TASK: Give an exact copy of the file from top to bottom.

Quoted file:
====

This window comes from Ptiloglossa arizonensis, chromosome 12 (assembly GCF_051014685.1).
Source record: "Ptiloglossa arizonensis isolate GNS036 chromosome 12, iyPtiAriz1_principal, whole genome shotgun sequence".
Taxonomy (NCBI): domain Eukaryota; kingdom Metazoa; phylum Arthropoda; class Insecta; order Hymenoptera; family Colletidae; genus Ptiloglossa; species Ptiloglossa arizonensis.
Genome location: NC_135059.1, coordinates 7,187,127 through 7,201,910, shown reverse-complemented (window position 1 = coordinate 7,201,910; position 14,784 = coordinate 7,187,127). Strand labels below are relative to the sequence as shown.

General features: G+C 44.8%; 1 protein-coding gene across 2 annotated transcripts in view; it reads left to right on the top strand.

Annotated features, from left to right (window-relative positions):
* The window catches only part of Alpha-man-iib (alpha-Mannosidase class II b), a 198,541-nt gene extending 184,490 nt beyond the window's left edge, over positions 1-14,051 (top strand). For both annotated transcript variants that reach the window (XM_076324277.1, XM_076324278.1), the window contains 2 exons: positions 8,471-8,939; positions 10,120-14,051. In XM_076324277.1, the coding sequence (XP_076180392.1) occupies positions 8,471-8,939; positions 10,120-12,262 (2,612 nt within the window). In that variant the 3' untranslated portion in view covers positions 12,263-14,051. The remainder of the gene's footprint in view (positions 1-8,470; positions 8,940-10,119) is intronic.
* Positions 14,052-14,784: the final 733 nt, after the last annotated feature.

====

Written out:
This window comes from Ptiloglossa arizonensis, chromosome 12 (assembly GCF_051014685.1).
Source record: "Ptiloglossa arizonensis isolate GNS036 chromosome 12, iyPtiAriz1_principal, whole genome shotgun sequence".
Taxonomy (NCBI): domain Eukaryota; kingdom Metazoa; phylum Arthropoda; class Insecta; order Hymenoptera; family Colletidae; genus Ptiloglossa; species Ptiloglossa arizonensis.
Genome location: NC_135059.1, coordinates 7,187,127 through 7,201,910, shown reverse-complemented (window position 1 = coordinate 7,201,910; position 14,784 = coordinate 7,187,127). Strand labels below are relative to the sequence as shown.

General features: G+C 44.8%; 1 protein-coding gene across 2 annotated transcripts in view; it reads left to right on the top strand.

Annotated features, from left to right (window-relative positions):
* The window catches only part of Alpha-man-iib (alpha-Mannosidase class II b), a 198,541-nt gene extending 184,490 nt beyond the window's left edge, over positions 1-14,051 (top strand). For both annotated transcript variants that reach the window (XM_076324277.1, XM_076324278.1), the window contains 2 exons: positions 8,471-8,939; positions 10,120-14,051. In XM_076324277.1, the coding sequence (XP_076180392.1) occupies positions 8,471-8,939; positions 10,120-12,262 (2,612 nt within the window). In that variant the 3' untranslated portion in view covers positions 12,263-14,051. The remainder of the gene's footprint in view (positions 1-8,470; positions 8,940-10,119) is intronic.
* Positions 14,052-14,784: the final 733 nt, after the last annotated feature.